“Put him on my private display Andrew, and record the conversation. I want Central Command to hear this.” He ordered evenly. The order was quickly obeyed, and soon the familiar face of Olbandan appeared on the screen. He was seated in a commander’s chair with what appeared to be blodd spattered across the top, and sneering arrogantly at the picture of Admiral Stafford on his own display.

“Admiral, it seems that you have discovered my little gift to my new people. I finally got tired of serving underneath people who were inferior and jealous. Now I have finally found someone who recognizes my abilities and is willing to exploit them. Would you like to surrender now, or will we have to destroy every one of your ships first?” Olbandan sneered.

“I am afraid you are mistaken.” Admiral Stafford replied calmly. “You really should pay more attention to what is going on. Our ships are methodically destroying your fleet as we speak. Transponder frequencies and codes are easily changed. You caused nothing more than a temporary setback. When you are captured, if caught alive I will see to it that you spend the rest of your life in the spice mines at Kessla for your treachery.” Olbandan’s face was growing ever more gleeful as he listened to the admiral’s speech. At the final threat however, he laughed out loud.

“My dear admiral, you are right. Frequencies are easy to change, if you have the algorithms for the encryption they are also easy to intercept.” As he said this, he reached off screen and touched a control. Instantly, the situational awareness display changed from a moving flow of red and blue icons to all red. Olbandan watched for the Admiral’s reaction, and then touched the control again. All of the icons blinked blue again, then disappeared.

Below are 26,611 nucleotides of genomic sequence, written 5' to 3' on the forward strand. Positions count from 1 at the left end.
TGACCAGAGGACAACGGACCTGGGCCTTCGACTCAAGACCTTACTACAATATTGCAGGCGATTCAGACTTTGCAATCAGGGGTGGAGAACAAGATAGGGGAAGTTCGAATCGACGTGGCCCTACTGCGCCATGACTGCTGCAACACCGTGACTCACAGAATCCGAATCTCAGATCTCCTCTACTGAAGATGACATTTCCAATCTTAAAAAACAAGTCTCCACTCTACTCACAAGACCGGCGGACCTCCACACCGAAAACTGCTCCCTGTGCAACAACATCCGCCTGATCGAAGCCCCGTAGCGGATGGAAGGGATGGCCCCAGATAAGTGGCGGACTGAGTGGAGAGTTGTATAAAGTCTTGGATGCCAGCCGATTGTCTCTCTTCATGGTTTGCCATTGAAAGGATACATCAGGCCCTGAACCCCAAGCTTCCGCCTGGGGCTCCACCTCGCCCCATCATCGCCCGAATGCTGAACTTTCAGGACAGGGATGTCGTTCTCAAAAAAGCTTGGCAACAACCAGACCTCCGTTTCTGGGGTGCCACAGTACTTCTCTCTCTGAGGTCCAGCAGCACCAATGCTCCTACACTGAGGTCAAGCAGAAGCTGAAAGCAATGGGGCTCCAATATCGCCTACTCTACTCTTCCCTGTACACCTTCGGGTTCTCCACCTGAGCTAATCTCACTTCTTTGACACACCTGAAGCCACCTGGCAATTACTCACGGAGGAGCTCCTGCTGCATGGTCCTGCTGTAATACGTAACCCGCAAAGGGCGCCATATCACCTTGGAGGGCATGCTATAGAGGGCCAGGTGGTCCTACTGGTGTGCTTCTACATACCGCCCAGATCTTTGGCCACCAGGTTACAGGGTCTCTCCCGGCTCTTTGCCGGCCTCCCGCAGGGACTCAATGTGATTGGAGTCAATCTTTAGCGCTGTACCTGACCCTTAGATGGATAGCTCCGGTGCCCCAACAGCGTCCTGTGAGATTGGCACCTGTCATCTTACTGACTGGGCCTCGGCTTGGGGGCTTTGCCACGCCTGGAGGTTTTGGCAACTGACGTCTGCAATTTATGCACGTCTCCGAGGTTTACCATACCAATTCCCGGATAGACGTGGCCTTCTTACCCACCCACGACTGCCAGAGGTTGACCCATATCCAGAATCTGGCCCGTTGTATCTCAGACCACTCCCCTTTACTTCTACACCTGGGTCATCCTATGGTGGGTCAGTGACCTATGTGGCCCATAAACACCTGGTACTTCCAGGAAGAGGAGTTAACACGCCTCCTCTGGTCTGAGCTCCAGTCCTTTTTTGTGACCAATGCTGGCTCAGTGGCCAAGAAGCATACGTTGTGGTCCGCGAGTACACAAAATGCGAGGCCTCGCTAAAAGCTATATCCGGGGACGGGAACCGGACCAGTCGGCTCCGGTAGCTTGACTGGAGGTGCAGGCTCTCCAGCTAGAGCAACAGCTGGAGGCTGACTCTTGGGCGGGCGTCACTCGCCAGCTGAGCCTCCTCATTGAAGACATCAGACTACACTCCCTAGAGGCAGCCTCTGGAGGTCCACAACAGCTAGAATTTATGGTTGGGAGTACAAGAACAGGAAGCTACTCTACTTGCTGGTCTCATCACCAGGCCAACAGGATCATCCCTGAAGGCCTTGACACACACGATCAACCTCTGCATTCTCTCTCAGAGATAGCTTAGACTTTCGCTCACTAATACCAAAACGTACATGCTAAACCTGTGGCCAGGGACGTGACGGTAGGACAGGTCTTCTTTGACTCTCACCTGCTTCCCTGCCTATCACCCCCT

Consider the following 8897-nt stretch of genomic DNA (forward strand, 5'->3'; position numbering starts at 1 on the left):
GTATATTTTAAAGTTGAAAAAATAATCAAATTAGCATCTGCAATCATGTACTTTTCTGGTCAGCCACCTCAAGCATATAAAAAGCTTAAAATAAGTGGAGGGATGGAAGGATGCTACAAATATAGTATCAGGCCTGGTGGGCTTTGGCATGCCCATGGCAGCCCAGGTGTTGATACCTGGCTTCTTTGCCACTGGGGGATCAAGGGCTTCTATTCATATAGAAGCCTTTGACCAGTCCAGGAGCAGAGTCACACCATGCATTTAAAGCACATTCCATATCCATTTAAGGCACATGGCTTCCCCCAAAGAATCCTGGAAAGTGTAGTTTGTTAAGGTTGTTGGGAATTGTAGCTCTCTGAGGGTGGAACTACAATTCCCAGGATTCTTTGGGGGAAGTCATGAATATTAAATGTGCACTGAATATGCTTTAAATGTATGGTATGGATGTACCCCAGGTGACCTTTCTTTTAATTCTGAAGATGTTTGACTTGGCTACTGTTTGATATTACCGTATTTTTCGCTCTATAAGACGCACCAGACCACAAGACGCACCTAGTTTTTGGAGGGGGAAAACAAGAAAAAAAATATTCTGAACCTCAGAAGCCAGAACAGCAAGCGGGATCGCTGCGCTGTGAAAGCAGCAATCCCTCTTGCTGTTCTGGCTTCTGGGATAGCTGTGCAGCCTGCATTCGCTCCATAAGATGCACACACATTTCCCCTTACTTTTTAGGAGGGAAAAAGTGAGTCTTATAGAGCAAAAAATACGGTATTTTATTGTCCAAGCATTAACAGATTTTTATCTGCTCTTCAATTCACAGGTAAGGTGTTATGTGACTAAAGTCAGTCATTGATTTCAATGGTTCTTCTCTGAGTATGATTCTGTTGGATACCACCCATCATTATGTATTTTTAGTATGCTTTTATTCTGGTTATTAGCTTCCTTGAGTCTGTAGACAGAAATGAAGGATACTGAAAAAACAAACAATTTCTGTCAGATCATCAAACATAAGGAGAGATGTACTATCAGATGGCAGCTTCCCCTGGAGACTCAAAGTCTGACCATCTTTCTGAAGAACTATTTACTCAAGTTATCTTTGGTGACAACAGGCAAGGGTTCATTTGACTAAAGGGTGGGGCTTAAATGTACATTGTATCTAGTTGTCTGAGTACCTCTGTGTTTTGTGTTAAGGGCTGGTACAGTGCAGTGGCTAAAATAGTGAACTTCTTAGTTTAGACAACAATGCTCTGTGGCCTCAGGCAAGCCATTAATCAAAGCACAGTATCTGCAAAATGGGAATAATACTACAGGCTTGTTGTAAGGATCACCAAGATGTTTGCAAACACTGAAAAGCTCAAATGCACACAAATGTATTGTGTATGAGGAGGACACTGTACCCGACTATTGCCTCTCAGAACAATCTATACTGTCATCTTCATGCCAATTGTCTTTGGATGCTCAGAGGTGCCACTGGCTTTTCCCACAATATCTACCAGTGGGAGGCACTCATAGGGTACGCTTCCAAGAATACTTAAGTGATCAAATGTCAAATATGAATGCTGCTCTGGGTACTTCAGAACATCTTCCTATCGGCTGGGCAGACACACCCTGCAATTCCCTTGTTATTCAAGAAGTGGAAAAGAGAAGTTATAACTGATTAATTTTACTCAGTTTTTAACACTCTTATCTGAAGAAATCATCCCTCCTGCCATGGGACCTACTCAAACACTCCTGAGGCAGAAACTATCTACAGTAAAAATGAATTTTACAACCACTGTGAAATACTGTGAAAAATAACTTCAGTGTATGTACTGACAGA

“Admiral, it has been nice knowing you. You had a chance to save the lives of your troops, but have lost that chance. Prepare for annihilation.” Overlord Olbandan proclaimed gleefully, and then closed the commo link. Admiral Stafford’s face went gray, and before he could even think of anything to do, an Emdeean cruiser a thousand miles away used the encrypted transponder beam to take control of the ships defensive systems. It was then a simple matter to shut down the shield generators, seconds before a barrage of missiles impacted the Arclight and the nuclear energy reduced the mighty battle cruiser to so much space debris.

In a few hours, it was over. The defense of the Maradras system had failed, and the Emdeean fleet moved in and razed all human civilazations who put up even the merest resistance. The rest were instantly enslaved and relocated to prison camps throughout Emdeean space. And Overlord Olbandan, formerly of the Terminus Federation became a battle hero of the Emdee Empire.

Monday November 20, 2006 - 10:51am (EST)© 2006 Tyler Willson. All rights reserved

Thursday, October 26, 2006

In Memory of Victor

In all fairness, I must confess that I did not write this today. It is something that I wrote about a month ago when my nephew took his own life. I couldn't sleep after hearing the news, and so I got up and just pounded out some of my thoughts on my keyboard.

In memory of Victor